After those few I nipped around the corner to Bradley's in search of a couple of train beers. I was particularly intrigued to learn that the off licence had its name on a new beer, brewed by and in collaboration with Cork's brewery-restaurant Elbow Lane. It's called Meeting House and is a Vienna lager, confident in itself at 5.4% ABV. Poured into the glass it looks like a wholesome cup of carrot juice and smells, as one might expect, like kellerbier: that blend of yeasty spice, warm bread and a lightly green, white-cabbage-and-celery, German hop vibe. For flavour it's more of the same: there's probably a solid and gently caramelled Vienna lager in here, but the murk is calling all the shots: an acrid edge on an otherwise fluffy malt-forward medium-dark lager. I was sceptical about the idea of this as a winter seasonal, but it does have a more comforting heft than many a weaker, darker winter beer so it gets a pass from me.

We move out of the Rebel County, but only just, to finish: the Smoked German Ale by Killarney's Torc Brewing. Experiments with smoked malt have never been my favourite aspect of Ireland's new beer diversity, but I'm always willing to give something new a go, especially if it's claiming proper German credentials. This is 6% ABV and is as black as, well, any black beer style you care to name. It smells smoky, but in a pleasant smoky way with a touch of roast which had me immediately whispering the hopeful word: porter? The texture is certainly appropriately smooth and there's plenty of comforting milk chocolate backed up by a light green bitterness. The smoke is little more than an afterthought and I think that's very much in this beer's favour: it has the smoke-as-seasoning quality you get from beers that aren't trying to be gimmicky and certainly don't think they can take on the rauchmeisters of Franconia at doing clean smokiness well. Considered on its own merits it's a sumptuous, silky, flavoursome dark beer and among the best winter seasonals Ireland has to offer. If you're looking for something to serve with the Christmas pudding, this could be your guy.

And there's more wintery Irish beer to come later in the week.

18 December 2015

Sibling rivalry

The lovely people who do PR for Aldi invited me to their Christmas drinks preview event thingy last month, which involved showing up to the swish function rooms at Fire on Dawson Street and wandering round with your Tom Doorleys, your John Wilsons and your Ross Golden-Bannons, sampling all the wines (46 of them) they're promoting for the upcoming drinking season. The beer offer was relegated to a side room with the port and dessert wine. Alongside the Irish beers below there was the solid Bateman's Rosey Nosey and the execrable Wychwood Bah Hambug which I swear is even worse now than it used to be.

But what really drew my attention was the two Kings of Tara beers that Aldi has commissioned from Alltech's Station Works brewery in Newry. Station Works has had a few personnel changes since it was bought over, not least the addition of Andrew Jorgenson who previously did some great work at Carrig. (Here he is chatting to Emmet about what he does.) The beers are sold in four-packs of 33cl bottles for a fiver, which I suppose is reasonable but I've never been willing to invest to find out. Now I don't have to.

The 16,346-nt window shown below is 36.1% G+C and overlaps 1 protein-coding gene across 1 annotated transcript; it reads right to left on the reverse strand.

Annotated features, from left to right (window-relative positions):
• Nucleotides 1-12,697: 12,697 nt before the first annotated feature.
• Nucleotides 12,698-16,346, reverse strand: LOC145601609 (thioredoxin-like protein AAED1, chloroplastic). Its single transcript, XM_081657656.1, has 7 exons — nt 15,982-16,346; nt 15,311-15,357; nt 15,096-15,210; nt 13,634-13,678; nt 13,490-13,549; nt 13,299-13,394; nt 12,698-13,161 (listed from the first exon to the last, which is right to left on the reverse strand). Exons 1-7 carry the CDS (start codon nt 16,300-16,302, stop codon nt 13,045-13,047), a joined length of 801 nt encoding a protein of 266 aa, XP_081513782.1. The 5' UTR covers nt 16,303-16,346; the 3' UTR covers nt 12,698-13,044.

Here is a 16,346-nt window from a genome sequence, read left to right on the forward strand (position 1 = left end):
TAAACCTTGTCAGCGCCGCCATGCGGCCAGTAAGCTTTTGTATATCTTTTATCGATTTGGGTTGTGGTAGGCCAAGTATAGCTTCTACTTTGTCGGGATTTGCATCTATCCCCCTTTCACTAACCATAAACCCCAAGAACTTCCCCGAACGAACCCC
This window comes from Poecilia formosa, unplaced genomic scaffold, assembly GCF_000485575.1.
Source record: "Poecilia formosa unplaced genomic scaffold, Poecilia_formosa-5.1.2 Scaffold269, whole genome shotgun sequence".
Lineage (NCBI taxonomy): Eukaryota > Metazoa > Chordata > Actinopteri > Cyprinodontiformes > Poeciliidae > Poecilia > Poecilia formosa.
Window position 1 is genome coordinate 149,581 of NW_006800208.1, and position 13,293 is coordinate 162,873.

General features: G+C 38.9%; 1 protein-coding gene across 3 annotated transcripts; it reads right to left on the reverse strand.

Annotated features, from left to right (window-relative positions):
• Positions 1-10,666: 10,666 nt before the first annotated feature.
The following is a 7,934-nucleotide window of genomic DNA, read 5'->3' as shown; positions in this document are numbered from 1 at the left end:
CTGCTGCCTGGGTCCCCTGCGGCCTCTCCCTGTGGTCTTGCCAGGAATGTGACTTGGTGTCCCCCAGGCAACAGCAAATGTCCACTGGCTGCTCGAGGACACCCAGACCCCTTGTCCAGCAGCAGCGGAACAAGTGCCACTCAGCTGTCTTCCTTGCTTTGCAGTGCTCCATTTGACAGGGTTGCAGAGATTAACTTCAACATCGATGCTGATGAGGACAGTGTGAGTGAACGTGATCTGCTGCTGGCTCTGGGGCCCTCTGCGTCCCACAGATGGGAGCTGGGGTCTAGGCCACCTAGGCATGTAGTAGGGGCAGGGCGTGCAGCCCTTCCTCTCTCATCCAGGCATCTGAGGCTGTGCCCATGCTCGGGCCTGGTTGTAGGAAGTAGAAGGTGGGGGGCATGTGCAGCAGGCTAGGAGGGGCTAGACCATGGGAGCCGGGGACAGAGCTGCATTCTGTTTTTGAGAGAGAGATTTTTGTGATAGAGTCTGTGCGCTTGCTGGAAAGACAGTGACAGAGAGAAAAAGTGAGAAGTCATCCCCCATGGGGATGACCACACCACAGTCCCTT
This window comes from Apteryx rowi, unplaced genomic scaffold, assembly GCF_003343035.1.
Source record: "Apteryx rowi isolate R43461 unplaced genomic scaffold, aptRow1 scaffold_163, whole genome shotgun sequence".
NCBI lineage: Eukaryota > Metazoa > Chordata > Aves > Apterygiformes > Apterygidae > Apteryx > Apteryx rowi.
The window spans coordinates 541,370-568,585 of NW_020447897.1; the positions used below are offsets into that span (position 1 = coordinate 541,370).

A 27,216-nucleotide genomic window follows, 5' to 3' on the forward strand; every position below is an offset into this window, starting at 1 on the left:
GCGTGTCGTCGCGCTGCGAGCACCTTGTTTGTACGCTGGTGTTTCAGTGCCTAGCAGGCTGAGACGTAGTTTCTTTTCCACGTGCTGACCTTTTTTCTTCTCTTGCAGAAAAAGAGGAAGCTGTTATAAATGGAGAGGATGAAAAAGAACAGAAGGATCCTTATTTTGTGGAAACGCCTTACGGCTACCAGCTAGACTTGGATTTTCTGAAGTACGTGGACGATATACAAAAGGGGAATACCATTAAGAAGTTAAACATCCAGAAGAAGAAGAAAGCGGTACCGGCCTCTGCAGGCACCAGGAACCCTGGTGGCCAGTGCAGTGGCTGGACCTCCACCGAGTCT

So, Kings of Tara Lager first. Station Works has had a fairly serious diacetyl problem in the past, and it reared its buttery head on the first sniff of this. Mercifully I couldn't taste it, however. What you get is a pretty decent but unexciting budget lager: there's a firm waxy bitter bite up front and a quick clean finish. It's 4.5% ABV, intended to be served cold and I'm sure would work perfectly well as a party lager.

Its fraternal twin, Kings of Tara Pale Ale, is the same strength and has a similar busy fizz -- something that doesn't warrant comment in a lager but does kind of interfere in this. It opens on a sharply astringent note which mellows slightly into a hop bitterness complicated slightly with a bit of perfume spice. Everything is quite muted, though, and we're looking at something much closer to an English-style bitter than anything more modern, but the high carbonation takes even that credential away from it. There's nothing specifically wrong with it, but I can't see it thrilling experienced pale ale fans or newcomers.

Duty done, I went back to the tokaji -- the one Aldi have in for €25 is superb. But also on the table was the O'Shea's range, produced for Aldi by Carlow Brewing. Meanwhile, O'Hara's Winter Star is Carlow's own winter seasonal, and it returns this year as a 5% ABV "spiced rye ale". A bottle was sent to me by their PR folks, with a press release setting the RRP at €2.99. The O'Shea's beer range retails at €1.89 and for the first time there's now a Spiced Winter Ale. There's not much information on what they've added to it by way of spices, though we do know it's lighter than the O'Hara's at 4.3% ABV. So, if you're in the mood for a spiced winter ale, is it worth trading up? I thought it would be interesting to compare them side-by-side.

The pour revealed both to be copper coloured, though the O'Shea's is a deeper red, while Winter Star is brighter and more polished looking. Neither has much going on in the aroma but a deep inhale gives me a wisp of spices and brown sugar from Winter Star and a warmer caramel malt smell from O'Shea's. Carbonation is quite low in both, with Winter Star being particularly sluggish about forming and keeping a head.